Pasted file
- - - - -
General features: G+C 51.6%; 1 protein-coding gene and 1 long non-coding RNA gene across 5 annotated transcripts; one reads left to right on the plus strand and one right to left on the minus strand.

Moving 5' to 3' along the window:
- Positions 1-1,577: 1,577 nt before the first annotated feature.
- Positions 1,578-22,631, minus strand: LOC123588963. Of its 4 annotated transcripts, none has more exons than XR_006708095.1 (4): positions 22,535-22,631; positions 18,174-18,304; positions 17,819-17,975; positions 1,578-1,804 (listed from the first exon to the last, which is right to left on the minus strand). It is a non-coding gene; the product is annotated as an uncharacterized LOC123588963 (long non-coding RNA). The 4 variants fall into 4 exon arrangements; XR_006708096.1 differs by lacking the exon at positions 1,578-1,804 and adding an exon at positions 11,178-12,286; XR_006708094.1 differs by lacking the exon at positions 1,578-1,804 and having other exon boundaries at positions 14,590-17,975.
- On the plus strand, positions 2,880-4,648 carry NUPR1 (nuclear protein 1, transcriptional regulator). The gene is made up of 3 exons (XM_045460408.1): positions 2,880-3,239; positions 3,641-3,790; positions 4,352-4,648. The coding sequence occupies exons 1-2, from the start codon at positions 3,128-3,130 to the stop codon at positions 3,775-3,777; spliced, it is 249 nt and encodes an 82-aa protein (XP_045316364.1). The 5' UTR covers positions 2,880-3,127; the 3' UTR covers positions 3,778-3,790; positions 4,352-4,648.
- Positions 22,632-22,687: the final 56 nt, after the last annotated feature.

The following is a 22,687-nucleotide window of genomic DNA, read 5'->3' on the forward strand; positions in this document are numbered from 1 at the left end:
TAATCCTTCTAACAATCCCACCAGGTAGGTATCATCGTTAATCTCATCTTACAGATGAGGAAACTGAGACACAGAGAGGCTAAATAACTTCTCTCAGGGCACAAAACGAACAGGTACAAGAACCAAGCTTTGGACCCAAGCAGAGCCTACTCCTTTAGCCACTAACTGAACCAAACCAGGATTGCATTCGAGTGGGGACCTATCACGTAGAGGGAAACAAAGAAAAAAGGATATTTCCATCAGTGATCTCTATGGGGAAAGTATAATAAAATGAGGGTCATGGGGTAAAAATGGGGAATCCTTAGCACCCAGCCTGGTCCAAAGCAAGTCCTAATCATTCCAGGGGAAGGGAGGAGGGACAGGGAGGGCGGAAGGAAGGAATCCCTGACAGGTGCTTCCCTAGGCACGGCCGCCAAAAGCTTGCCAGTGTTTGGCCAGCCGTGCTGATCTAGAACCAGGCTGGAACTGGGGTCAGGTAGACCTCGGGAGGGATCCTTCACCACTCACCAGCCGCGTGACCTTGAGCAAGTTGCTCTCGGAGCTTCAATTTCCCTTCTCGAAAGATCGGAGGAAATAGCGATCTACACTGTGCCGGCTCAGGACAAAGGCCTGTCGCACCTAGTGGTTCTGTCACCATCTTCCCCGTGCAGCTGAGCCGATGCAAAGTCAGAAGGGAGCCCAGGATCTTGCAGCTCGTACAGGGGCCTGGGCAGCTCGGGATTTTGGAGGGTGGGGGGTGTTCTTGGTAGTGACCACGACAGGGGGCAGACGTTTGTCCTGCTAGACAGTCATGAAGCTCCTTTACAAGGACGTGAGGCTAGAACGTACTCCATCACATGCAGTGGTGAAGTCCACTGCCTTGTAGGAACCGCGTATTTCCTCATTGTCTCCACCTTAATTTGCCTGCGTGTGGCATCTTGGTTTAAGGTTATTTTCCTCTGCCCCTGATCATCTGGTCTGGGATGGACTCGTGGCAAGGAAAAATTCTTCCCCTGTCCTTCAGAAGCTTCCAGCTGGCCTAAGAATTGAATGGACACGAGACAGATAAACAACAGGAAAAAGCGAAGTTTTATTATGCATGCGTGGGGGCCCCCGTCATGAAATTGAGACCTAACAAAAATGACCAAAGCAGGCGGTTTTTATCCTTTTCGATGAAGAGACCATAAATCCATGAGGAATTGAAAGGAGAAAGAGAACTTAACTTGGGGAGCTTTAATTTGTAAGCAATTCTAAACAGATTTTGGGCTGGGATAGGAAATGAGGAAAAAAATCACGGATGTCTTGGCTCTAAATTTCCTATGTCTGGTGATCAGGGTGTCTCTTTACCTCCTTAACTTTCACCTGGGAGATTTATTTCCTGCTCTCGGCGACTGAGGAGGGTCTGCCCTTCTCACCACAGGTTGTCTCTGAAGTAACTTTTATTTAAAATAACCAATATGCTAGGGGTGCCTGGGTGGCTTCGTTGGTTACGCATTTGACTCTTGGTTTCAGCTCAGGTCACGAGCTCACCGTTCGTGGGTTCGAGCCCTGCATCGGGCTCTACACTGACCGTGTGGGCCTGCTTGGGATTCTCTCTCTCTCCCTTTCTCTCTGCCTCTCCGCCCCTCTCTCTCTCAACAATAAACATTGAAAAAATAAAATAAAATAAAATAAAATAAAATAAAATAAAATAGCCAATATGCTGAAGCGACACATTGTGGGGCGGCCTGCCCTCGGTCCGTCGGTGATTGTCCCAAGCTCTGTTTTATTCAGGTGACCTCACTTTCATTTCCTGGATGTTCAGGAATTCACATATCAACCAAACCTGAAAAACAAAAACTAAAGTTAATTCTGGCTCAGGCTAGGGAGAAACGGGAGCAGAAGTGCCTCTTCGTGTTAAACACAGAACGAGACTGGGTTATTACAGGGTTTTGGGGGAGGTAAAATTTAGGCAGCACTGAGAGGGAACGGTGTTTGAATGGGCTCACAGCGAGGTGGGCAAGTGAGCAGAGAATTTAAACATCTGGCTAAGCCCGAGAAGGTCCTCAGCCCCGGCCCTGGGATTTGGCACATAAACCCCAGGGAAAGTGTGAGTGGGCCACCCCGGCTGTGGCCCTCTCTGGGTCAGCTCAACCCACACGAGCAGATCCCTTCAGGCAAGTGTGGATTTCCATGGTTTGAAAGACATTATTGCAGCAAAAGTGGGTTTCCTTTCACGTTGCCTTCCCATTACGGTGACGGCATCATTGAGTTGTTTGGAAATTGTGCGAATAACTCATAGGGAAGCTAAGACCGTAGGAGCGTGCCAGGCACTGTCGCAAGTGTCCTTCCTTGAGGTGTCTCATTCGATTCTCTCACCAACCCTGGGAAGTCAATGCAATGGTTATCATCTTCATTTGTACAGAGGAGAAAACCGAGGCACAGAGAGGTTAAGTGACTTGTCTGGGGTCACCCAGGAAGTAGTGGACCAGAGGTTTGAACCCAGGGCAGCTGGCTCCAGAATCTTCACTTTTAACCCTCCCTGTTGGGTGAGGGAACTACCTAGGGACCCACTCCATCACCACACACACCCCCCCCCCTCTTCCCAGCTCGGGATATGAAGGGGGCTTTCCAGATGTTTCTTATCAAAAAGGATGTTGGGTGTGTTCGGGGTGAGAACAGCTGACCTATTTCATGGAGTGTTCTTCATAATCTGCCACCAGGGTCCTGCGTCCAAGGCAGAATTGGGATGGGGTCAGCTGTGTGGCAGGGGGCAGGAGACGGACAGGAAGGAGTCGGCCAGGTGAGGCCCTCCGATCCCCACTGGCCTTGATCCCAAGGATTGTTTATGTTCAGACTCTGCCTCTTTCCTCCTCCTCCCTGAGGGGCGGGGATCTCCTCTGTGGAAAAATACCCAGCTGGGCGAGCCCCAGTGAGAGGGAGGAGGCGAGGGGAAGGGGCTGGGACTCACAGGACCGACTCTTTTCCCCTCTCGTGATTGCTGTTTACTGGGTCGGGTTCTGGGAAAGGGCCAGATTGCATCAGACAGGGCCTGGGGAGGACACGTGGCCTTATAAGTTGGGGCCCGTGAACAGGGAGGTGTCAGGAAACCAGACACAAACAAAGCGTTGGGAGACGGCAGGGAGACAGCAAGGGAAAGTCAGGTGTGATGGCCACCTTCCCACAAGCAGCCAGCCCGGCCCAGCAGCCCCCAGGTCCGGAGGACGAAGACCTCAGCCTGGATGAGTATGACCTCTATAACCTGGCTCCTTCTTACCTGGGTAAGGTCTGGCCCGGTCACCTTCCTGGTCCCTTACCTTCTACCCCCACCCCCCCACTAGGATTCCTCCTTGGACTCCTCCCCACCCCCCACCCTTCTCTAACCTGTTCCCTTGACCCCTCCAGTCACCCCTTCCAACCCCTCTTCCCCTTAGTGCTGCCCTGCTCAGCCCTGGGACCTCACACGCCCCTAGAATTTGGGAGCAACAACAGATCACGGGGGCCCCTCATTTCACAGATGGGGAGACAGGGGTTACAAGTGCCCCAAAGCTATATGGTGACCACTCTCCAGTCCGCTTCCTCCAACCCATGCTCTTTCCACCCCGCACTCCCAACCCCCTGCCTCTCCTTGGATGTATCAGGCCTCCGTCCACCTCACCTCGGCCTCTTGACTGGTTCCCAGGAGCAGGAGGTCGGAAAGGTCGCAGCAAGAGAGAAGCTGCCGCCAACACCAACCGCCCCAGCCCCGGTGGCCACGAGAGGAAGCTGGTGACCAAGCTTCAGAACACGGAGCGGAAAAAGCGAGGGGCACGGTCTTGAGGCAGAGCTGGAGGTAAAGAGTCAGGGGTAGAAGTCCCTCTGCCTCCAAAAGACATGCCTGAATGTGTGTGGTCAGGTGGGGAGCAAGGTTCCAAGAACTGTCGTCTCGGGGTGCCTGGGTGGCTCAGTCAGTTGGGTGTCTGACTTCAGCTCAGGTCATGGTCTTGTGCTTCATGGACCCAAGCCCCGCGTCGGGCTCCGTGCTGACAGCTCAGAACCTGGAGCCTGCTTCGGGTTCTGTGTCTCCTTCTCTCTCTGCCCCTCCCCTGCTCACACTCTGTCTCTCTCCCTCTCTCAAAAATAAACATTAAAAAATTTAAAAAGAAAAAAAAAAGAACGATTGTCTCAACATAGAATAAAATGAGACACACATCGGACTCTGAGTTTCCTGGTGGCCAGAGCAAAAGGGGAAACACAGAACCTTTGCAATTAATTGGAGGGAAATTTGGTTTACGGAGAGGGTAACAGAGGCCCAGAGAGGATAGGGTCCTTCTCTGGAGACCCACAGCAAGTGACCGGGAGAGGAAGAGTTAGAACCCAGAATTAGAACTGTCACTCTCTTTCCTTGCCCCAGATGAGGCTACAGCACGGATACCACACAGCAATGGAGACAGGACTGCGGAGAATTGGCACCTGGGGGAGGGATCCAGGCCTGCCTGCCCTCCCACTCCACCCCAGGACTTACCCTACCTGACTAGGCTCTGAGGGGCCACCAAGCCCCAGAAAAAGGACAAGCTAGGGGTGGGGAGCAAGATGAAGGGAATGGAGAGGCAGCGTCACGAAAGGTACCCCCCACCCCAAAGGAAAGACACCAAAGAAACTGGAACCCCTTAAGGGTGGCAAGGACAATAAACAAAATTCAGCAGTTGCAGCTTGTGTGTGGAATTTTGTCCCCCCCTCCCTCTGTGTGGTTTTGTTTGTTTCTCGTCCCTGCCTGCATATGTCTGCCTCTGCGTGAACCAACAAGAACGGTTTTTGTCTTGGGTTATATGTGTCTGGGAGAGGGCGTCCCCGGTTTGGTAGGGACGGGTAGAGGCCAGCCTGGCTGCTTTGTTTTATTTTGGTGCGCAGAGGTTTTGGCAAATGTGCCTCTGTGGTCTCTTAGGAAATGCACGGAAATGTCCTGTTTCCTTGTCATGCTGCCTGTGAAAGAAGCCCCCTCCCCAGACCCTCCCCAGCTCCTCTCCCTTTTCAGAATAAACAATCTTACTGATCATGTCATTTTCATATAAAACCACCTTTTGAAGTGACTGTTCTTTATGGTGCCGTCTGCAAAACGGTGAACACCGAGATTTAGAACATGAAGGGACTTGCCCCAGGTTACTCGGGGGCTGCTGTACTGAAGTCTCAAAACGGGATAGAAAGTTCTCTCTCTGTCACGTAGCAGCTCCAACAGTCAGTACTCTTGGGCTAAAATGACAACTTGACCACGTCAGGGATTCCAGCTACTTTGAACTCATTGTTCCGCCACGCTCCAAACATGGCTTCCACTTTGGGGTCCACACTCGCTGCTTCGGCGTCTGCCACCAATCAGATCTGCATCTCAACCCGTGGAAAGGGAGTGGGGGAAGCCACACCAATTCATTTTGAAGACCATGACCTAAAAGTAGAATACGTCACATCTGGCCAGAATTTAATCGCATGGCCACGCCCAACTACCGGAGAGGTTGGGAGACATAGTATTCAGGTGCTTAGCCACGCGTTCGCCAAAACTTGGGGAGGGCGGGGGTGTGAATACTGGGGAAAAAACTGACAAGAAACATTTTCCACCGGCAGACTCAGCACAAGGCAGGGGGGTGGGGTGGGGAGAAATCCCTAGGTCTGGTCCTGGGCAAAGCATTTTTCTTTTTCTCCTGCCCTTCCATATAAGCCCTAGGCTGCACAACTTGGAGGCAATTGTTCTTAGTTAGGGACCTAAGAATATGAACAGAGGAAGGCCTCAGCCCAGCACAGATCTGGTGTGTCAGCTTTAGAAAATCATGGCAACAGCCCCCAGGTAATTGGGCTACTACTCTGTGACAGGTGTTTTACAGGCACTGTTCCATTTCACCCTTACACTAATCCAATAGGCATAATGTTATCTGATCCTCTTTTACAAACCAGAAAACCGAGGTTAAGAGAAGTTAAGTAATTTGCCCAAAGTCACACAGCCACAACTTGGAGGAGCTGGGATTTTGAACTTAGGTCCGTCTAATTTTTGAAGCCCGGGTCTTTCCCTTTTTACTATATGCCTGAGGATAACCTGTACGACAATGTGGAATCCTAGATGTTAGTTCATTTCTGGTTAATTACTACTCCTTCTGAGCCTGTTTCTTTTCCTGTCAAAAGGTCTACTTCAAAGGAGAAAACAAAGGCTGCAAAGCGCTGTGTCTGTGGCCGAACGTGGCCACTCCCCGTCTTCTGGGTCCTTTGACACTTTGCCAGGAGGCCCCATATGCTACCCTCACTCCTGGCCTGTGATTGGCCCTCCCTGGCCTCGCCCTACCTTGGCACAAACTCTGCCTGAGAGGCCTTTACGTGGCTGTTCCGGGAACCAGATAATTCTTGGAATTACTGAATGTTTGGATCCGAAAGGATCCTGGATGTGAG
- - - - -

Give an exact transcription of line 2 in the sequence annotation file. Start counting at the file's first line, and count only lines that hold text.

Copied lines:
Moving 5' to 3' along the window: